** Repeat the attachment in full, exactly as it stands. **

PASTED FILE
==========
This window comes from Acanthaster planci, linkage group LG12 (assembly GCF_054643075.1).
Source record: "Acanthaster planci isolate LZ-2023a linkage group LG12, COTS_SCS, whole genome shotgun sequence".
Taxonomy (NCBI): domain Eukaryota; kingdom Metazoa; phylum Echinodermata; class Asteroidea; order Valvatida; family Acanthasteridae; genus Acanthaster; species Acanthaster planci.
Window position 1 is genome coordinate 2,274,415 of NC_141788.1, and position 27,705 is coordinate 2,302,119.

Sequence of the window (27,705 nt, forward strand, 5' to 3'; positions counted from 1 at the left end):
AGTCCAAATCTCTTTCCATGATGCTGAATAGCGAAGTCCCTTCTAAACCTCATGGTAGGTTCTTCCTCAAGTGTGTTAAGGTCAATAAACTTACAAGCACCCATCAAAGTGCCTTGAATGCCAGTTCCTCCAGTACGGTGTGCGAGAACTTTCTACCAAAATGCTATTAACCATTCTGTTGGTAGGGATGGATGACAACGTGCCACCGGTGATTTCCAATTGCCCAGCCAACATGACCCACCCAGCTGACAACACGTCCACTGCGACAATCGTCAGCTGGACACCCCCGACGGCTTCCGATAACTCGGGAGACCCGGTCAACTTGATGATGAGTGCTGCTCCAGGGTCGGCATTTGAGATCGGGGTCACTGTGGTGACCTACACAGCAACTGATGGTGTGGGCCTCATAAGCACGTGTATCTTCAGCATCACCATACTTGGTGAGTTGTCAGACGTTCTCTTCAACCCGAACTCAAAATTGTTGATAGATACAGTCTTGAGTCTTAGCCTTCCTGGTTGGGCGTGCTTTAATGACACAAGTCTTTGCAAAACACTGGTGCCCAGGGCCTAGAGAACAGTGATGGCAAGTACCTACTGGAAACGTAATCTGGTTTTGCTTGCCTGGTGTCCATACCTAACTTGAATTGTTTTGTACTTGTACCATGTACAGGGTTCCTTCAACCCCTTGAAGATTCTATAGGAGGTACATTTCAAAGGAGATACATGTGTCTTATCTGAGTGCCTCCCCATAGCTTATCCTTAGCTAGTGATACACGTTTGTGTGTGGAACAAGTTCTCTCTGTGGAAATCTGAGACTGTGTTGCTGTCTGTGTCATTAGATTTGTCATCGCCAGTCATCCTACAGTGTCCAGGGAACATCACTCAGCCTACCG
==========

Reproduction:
This window comes from Acanthaster planci, linkage group LG12 (assembly GCF_054643075.1).
Source record: "Acanthaster planci isolate LZ-2023a linkage group LG12, COTS_SCS, whole genome shotgun sequence".
Taxonomy (NCBI): domain Eukaryota; kingdom Metazoa; phylum Echinodermata; class Asteroidea; order Valvatida; family Acanthasteridae; genus Acanthaster; species Acanthaster planci.
Window position 1 is genome coordinate 2,274,415 of NC_141788.1, and position 27,705 is coordinate 2,302,119.

Sequence of the window (27,705 nt, forward strand, 5' to 3'; positions counted from 1 at the left end):
AGTCCAAATCTCTTTCCATGATGCTGAATAGCGAAGTCCCTTCTAAACCTCATGGTAGGTTCTTCCTCAAGTGTGTTAAGGTCAATAAACTTACAAGCACCCATCAAAGTGCCTTGAATGCCAGTTCCTCCAGTACGGTGTGCGAGAACTTTCTACCAAAATGCTATTAACCATTCTGTTGGTAGGGATGGATGACAACGTGCCACCGGTGATTTCCAATTGCCCAGCCAACATGACCCACCCAGCTGACAACACGTCCACTGCGACAATCGTCAGCTGGACACCCCCGACGGCTTCCGATAACTCGGGAGACCCGGTCAACTTGATGATGAGTGCTGCTCCAGGGTCGGCATTTGAGATCGGGGTCACTGTGGTGACCTACACAGCAACTGATGGTGTGGGCCTCATAAGCACGTGTATCTTCAGCATCACCATACTTGGTGAGTTGTCAGACGTTCTCTTCAACCCGAACTCAAAATTGTTGATAGATACAGTCTTGAGTCTTAGCCTTCCTGGTTGGGCGTGCTTTAATGACACAAGTCTTTGCAAAACACTGGTGCCCAGGGCCTAGAGAACAGTGATGGCAAGTACCTACTGGAAACGTAATCTGGTTTTGCTTGCCTGGTGTCCATACCTAACTTGAATTGTTTTGTACTTGTACCATGTACAGGGTTCCTTCAACCCCTTGAAGATTCTATAGGAGGTACATTTCAAAGGAGATACATGTGTCTTATCTGAGTGCCTCCCCATAGCTTATCCTTAGCTAGTGATACACGTTTGTGTGTGGAACAAGTTCTCTCTGTGGAAATCTGAGACTGTGTTGCTGTCTGTGTCATTAGATTTGTCATCGCCAGTCATCCTACAGTGTCCAGGGAACATCACTCAGCCTACCG